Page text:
Select Committee on European Union Minutes of Evidence


Examination of Witnesses (Questions 190-199)

Sir John Bourn, Ms Caroline Mawhood and Mr Frank Grogan

6 JUNE 2006

  Q190Chairman: Welcome, Sir John. I have had you in front of me before actually, when I was on the Treasury Select Committee. It is very good of you to take the time to come and answer our questions. As you know, we are doing this investigation, this inquiry into the management and auditing of EU funds. What is your view of the European Court of Auditors and the fact that for very many years they have not been able to give what is called the déclaration d'assurance to the European funds?

  Sir John Bourn: Chairman, thank you for your welcome, but of course, I and my colleagues are delighted to have the chance of serving your Committee and doing everything we can to assist your inquiry. You ask me what I think of the European Court of Auditors and I suppose my first point is to recognise that the Court comes out of a different tradition from the National Audit Office; it does come out of the Roman law tradition, a tradition which sees auditing as essentially about legality and regularity rather than a tradition which looks at the accounts and asks whether they give you a true and fair view. Of course, my second point would be to say that, in many ways, over time the procedures of the European Court of Auditors have come closer to those of the United Kingdom, if I can use that as a point of comparison, in that if you say the essence of what I do in the UK is to look at whether accounts give a true and fair view, to look at the legality and regularity, and to look at the statements on internal control and to do this by the auditing standards of the profession in the UK. The European Court of Auditors in their statement of assurance have also looked at the accounts, they have also looked at regularity and legality and at the annual activity reports of the Directors General. Having noted—and I go on to my third point—the points of similarity, there are some very considerable points of difference, and the first one is that the Court aims for a statement of assurance, one verdict on the whole of the expenditure of the Commission, whereas I in the United Kingdom have 500 accounts representing the expenditure of British central government. In the last year I qualified 13 of the 500.

  Q191  Chairman: If I could just interrupt you there, if you had a similar system to the European one, you would have to qualify the overall national accounts?

  Sir John Bourn: Indeed.

  Q192  Chairman: So in fact, they are setting themselves quite a high test. That is the point you are making. Is that right?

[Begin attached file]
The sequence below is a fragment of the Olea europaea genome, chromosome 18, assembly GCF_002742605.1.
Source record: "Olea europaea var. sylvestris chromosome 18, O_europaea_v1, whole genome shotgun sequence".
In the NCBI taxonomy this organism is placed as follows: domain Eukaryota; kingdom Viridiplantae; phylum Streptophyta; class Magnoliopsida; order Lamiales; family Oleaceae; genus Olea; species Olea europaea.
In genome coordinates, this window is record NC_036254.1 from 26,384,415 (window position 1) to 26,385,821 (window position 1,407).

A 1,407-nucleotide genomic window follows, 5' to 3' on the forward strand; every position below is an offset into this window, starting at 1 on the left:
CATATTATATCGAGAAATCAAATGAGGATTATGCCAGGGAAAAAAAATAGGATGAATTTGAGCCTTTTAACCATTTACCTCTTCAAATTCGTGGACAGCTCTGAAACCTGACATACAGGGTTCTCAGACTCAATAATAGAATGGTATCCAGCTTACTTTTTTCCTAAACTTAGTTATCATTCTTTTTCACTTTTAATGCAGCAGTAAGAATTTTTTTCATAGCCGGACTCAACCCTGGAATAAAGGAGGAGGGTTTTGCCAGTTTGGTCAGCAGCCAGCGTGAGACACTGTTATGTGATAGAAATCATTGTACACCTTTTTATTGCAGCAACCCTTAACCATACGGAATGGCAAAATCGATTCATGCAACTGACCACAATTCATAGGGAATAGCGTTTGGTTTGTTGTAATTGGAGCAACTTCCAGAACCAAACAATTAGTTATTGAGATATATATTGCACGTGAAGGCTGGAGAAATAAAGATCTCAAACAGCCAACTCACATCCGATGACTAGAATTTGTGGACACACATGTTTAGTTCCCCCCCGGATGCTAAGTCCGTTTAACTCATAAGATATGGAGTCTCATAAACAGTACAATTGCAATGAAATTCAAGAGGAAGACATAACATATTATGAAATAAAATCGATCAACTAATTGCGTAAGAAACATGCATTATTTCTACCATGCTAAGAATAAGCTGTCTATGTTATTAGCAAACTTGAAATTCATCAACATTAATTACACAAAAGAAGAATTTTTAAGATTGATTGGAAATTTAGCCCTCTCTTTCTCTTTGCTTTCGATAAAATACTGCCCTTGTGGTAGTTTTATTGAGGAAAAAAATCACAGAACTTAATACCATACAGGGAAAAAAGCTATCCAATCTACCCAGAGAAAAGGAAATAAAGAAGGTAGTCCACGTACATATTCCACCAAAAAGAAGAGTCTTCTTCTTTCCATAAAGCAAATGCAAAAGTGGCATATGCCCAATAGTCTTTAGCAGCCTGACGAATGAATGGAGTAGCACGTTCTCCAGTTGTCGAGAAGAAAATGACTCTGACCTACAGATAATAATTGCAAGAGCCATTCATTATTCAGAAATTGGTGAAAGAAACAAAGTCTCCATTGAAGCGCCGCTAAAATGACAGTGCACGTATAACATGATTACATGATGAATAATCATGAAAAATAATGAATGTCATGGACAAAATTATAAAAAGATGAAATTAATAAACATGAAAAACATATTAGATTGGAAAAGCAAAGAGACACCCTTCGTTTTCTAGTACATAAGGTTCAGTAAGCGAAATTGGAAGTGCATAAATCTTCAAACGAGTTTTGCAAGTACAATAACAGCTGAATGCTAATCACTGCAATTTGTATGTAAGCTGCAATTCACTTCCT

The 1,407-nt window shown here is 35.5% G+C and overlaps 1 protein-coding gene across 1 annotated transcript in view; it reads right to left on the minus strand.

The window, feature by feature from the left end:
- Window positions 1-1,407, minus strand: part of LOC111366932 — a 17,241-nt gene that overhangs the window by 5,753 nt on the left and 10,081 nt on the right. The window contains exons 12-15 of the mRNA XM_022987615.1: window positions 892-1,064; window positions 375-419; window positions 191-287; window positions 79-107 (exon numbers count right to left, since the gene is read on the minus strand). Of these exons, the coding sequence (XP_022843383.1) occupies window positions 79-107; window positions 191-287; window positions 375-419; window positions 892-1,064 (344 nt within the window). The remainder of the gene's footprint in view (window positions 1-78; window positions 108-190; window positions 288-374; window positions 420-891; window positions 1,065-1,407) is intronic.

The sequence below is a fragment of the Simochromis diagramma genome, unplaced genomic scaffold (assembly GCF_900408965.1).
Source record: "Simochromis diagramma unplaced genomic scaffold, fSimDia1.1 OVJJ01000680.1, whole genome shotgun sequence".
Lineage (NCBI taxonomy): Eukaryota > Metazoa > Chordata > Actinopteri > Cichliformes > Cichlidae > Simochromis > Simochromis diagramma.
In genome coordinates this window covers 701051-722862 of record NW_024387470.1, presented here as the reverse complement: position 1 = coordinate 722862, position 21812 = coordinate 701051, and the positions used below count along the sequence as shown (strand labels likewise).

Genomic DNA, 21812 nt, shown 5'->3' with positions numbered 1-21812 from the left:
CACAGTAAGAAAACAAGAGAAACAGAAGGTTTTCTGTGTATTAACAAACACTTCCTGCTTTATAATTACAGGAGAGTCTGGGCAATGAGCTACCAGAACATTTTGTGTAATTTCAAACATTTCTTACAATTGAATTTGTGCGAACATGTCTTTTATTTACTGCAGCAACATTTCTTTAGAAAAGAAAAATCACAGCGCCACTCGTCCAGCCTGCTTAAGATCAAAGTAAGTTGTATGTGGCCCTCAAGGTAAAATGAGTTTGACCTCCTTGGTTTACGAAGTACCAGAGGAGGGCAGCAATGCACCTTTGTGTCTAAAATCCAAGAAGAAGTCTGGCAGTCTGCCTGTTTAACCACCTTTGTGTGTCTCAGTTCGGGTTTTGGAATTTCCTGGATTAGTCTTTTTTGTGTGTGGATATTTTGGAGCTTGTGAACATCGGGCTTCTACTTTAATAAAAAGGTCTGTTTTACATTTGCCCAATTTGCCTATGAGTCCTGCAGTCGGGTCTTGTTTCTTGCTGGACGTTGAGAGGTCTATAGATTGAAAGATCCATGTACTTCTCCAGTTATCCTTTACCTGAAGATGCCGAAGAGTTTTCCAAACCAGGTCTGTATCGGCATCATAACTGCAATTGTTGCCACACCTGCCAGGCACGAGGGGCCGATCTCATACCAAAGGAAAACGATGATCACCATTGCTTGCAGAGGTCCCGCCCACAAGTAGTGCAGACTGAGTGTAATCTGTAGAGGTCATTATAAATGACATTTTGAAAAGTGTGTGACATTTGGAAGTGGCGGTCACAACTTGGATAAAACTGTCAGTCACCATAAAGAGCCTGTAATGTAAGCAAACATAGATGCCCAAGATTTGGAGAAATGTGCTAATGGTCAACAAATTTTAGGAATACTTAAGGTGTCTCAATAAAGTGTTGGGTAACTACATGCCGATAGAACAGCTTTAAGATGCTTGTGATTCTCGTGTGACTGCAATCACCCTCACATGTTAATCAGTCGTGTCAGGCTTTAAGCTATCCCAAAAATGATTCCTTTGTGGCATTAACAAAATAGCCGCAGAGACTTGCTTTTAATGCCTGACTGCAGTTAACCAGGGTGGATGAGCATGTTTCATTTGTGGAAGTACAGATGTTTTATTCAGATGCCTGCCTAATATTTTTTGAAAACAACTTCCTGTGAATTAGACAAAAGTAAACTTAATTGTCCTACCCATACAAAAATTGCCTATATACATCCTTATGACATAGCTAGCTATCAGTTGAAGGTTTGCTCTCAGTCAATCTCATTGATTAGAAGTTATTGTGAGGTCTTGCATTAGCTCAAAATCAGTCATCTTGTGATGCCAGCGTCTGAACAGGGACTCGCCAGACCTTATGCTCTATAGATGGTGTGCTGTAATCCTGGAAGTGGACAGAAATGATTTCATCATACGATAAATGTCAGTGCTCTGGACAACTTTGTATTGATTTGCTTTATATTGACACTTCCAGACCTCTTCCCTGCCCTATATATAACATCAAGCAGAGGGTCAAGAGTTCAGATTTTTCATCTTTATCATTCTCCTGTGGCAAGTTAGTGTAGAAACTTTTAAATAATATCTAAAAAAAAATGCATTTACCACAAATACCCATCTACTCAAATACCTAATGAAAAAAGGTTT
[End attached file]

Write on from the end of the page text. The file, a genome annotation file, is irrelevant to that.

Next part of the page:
Sir John Bourn: Yes, and I think it is a test which, in a way, will be very difficult actually to meet. By setting a test which is so high, when you explain or put this out publicly, people feel how hopeless it all is; year after year they cannot give their statement of assurance. Will they ever do it? If you are trying to wrap up all the expenditure in one statement, it will be very difficult to get there, exactly as you say, Chairman. It is as if I have to say, because I qualify 13 accounts, I have to qualify the whole of British government expenditure as not fit for purpose. There is one big difference. Another difference is that we do in the UK a much greater amount of value-for-money audit. At the request of the House of Commons, we do some 60 value-for-money reports a year. The special reports of the Court are much fewer in number. In 2005, for example, there were only five of them. Thirdly, an important point of difference is, how do you evaluate the performance of an external auditor? The main way of evaluating the NAO's performance that the House of Commons looks at is in terms of the financial savings derived from our work. The target is that each year the financial savings from our work should be eight times the cost of running the NAO, not just us saying so. We make recommendations, the PAC endorse them, the Government accept them, they are costed out and then examined by my external auditor. That is again a big difference in how you evaluate the performance. Another difference, of emphasis perhaps rather than principle, is that in our work we do place a particular emphasis on systems for the management of money and the risks in those systems rather than examining a sample of transactions. As I say, this is a difference of degree rather than principle, because we do examine transactions. The Court does examine some systems, but the balance is that we put more of the emphasis on examining the systems of financial management and control, the areas of risk, as against taking some transactions. The Court perhaps is a bit the other way round. We do rely on other external auditors for our work where that is appropriate. For example, in the work that we do in the audit of the summarised accounts of the National Health Service we rely on the work done by the Audit Commission, who are the auditors of the trusts. We do not repeat their work; we rely on it. There is not very much of that in the work of the European Court of Auditors, although I know it is their intention to do more. A final point which I think is important is that all our financial audit is done by professionally qualified people, people employed by the NAO who have a professional qualification to be an auditor. The Court does have some people who are professionally qualified, but the whole cadre is not completely made up of qualified people. Chairman, those are a number of points where we have similarities with the Court, a number of points where we have differences from the Court. Perhaps if I were just to sum up my view of what the future might be, how I think it would be advantageous for the Commission and for the European Union to be able to proceed, it would be a system under which each of the member countries had a European Union account which set out the money they had received from Brussels and what they had spent it on. This account would be prepared according to International Accounting Standards, audited by the national audit office of the country concerned according to International Auditing Standards. So you would have 25 accounts, one for each of the countries, audited by the same methodology. The European Court of Auditors would by the same methodology audit the Commission's expenditure directly, and then it would be possible for the Commission to reach a view on the generality or perhaps for the Commission to produce a report which contained the reports of the 25 countries and their own reports. Some of those might be qualified, but in that way, you would have a system throughout Europe where accounts were prepared on the same standards, audited on the same standards, the different countries would have to be more explicit about what they did with the money that they received and the Commission would not necessarily have to try and give a verdict on the whole lot.